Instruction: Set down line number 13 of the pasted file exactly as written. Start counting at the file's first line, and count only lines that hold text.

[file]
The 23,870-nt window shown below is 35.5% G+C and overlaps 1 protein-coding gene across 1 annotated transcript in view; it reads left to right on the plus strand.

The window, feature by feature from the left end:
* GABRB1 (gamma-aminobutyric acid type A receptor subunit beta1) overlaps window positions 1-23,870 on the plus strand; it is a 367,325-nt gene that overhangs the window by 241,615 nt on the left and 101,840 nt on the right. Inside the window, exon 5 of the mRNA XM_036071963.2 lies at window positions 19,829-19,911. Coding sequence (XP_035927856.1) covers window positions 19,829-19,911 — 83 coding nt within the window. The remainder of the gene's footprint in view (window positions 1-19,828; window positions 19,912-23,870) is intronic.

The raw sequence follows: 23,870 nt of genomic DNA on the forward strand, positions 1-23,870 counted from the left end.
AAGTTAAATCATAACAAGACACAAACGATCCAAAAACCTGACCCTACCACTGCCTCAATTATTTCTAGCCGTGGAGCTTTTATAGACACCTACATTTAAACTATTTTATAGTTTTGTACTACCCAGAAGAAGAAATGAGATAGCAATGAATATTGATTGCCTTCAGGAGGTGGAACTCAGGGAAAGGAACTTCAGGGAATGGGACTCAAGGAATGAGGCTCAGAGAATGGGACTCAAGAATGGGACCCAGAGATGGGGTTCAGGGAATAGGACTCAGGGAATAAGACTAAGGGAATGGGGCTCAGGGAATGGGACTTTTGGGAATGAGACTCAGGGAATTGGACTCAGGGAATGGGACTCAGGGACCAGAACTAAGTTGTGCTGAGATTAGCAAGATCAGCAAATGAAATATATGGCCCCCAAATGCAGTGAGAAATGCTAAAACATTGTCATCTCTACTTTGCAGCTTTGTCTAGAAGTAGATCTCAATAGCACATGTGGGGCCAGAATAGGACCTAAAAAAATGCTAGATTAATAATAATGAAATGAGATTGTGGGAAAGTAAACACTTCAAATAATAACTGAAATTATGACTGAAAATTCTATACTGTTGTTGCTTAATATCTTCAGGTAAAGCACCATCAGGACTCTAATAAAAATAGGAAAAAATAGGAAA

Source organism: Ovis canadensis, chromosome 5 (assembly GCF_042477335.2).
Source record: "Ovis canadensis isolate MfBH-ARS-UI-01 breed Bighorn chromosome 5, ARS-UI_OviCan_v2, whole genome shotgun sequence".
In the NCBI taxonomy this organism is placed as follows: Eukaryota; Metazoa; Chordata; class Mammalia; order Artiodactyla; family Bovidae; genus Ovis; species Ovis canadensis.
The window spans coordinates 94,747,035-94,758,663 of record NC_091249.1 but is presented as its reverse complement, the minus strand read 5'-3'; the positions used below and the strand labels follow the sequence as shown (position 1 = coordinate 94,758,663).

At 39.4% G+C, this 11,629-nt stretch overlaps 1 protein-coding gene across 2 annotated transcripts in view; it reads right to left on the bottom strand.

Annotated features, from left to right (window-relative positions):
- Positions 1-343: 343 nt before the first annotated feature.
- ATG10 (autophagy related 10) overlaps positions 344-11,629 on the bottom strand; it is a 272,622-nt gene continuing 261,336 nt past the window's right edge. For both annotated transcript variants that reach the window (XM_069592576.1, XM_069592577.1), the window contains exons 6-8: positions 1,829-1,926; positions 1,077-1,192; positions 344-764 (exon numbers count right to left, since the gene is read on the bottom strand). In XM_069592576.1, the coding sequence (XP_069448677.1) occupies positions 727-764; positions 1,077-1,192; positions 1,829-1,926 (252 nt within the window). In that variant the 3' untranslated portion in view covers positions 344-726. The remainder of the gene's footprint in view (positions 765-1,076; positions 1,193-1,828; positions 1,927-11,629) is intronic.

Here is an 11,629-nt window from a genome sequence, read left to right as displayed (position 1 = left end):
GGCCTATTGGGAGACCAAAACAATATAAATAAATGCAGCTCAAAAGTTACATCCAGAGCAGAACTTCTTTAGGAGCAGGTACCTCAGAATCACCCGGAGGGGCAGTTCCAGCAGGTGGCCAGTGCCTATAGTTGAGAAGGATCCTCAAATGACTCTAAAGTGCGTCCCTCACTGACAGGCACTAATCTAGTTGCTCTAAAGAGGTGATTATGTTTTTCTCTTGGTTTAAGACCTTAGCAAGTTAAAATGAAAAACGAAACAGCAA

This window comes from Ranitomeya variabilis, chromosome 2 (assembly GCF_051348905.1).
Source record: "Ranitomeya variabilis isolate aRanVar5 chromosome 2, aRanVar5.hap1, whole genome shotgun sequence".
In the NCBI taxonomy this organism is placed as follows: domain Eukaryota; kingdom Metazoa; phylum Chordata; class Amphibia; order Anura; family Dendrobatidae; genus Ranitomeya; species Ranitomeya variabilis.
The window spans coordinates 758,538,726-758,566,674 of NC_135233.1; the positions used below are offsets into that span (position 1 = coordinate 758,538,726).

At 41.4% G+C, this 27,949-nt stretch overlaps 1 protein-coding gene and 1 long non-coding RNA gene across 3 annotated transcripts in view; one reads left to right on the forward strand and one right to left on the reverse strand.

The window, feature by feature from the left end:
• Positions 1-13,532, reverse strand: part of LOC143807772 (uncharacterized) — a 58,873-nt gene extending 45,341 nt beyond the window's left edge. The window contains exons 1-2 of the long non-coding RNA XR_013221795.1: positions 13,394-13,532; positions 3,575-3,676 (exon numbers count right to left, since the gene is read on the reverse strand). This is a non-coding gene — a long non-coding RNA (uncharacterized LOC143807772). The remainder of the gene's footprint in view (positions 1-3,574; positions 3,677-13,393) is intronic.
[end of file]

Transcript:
- ATG10 (autophagy related 10) overlaps positions 344-11,629 on the bottom strand; it is a 272,622-nt gene continuing 261,336 nt past the window's right edge. For both annotated transcript variants that reach the window (XM_069592576.1, XM_069592577.1), the window contains exons 6-8: positions 1,829-1,926; positions 1,077-1,192; positions 344-764 (exon numbers count right to left, since the gene is read on the bottom strand). In XM_069592576.1, the coding sequence (XP_069448677.1) occupies positions 727-764; positions 1,077-1,192; positions 1,829-1,926 (252 nt within the window). In that variant the 3' untranslated portion in view covers positions 344-726. The remainder of the gene's footprint in view (positions 765-1,076; positions 1,193-1,828; positions 1,927-11,629) is intronic.